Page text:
Reactive oxygen species (ROS) have been implicated in both normal vascular function and in the pathogenesis of vascular disease. For a number of years, our laboratory has been studying the NADPH oxidase (Nox) family of enzymes, which are important sources of ROS in the vasculature. We have shown that cells in the vessel wall express multiple Nox proteins, and that these proteins are differentially regulated, produce different ratios of superoxide and hydrogen peroxide, have distinct intracellular locations, and importantly, appear to serve distinct cellular functions. Nox1 is activated by growth factors and is implicated in vascular smooth muscle proliferation, while Nox4 appears to regulate constitutive ROS production and to maintain cell differentiation. We suggest that while Noxl is activated in pathophysiological situations, Nox4 controls the "redox set point" of the cell, and is regulated by agonists that maintain the differentiated phenotype. We have intriguing new preliminary data suggesting that bone morphogenic protein-4 (BMP4) prevents platelet-derived growth factor (PDGF)-induced proliferation, potentially by activating Nox4. The overall goal of this project is thus to better define the mechanisms that differentially regulate Nox1 and Nox4 and to determine their contrasting roles in the control of cell proliferation.
In Aim 1, we will define the mechanisms by which Noxl and Nox4 expression are regulated by PDGF. We hypothesize that the transcriptional mechanisms activated by PDGF include MEF2 to induce Noxl and ERK1/2-mediated activation of FoxMI to repress Nox4.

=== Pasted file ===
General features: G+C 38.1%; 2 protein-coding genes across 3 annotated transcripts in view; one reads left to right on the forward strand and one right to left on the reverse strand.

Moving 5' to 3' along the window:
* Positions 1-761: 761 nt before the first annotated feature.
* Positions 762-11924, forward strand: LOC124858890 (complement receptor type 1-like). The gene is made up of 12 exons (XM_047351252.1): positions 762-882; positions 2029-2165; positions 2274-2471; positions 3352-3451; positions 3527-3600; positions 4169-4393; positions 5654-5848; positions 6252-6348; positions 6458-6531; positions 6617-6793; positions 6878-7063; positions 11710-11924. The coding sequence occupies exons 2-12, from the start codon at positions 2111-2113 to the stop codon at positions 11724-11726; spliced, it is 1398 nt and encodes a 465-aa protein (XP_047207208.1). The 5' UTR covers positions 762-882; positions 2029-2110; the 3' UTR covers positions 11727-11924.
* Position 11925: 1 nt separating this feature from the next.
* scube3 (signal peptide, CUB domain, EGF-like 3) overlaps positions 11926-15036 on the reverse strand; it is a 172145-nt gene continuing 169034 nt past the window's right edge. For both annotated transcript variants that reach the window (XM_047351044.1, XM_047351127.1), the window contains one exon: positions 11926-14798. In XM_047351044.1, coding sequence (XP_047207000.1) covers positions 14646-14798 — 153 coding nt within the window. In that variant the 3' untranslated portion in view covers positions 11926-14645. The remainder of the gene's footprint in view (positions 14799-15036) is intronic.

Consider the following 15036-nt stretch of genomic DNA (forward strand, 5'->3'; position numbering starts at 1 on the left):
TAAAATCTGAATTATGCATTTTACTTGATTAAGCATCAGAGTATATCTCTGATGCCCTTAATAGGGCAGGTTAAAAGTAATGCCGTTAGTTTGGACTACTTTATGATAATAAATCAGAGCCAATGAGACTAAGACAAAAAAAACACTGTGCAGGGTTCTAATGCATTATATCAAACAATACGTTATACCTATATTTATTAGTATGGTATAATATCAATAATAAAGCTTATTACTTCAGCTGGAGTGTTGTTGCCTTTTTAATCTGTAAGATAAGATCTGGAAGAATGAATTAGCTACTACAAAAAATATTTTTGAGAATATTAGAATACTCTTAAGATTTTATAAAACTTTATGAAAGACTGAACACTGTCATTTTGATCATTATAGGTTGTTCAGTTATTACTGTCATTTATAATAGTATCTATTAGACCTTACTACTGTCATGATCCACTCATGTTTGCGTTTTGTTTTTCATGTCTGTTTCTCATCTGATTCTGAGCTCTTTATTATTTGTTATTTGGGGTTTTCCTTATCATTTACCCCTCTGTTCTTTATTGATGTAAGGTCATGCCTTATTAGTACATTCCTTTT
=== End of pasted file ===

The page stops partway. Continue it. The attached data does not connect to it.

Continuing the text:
Aim 2 is focused on determining the functional role of Nox4 and inhibition of Noxl in BMP-mediated attenuation of vascular smooth muscle cell proliferation. Our preliminary data show that BMP4 inhibits PDGF-induced proliferation, in part by inhibiting Noxl. BMP4 also increases H2O2 production, leading us to propose that it activates Nox4, resulting in H202-induced upregulation of the cell cycle inhibitor p21^"'.
In Aim 3, we plan to determine the role of Noxl and Nox4 in collateral formation. Our model predicts that the expression and activity of Nox4 influence growth factor responsiveness, while PDGF-induced proliferation requires Noxl. In this Aim, we will test this hypothesis using a physiologically relevant stimulus;that of ischemia-induced collateral formation. Finally, in Aim 4, we will determine the role of Nox4 in neointimal formation in vivo. We hypothesize that knockout of Nox4 will reduce physiologically necessary H2O2 production and allow Noxl signaling to proceed unchecked, leading to exacerbated lesion formation after vessel injury. This combination of in vitro and in vivo studies will allow Us to gain insight into the distinct and potentially opposing roles of Noxl and Nox4 in normal vascular function and in vascular disease. These studies will provide import;ant basic information on which to base the development of new therapies that target only those aspects of oxidative signaling that contribute to pathology.

National Institute of Health (NIH)
National Heart, Lung, and Blood Institute (NHLBI)
Research Program Projects (P01)
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Emory University
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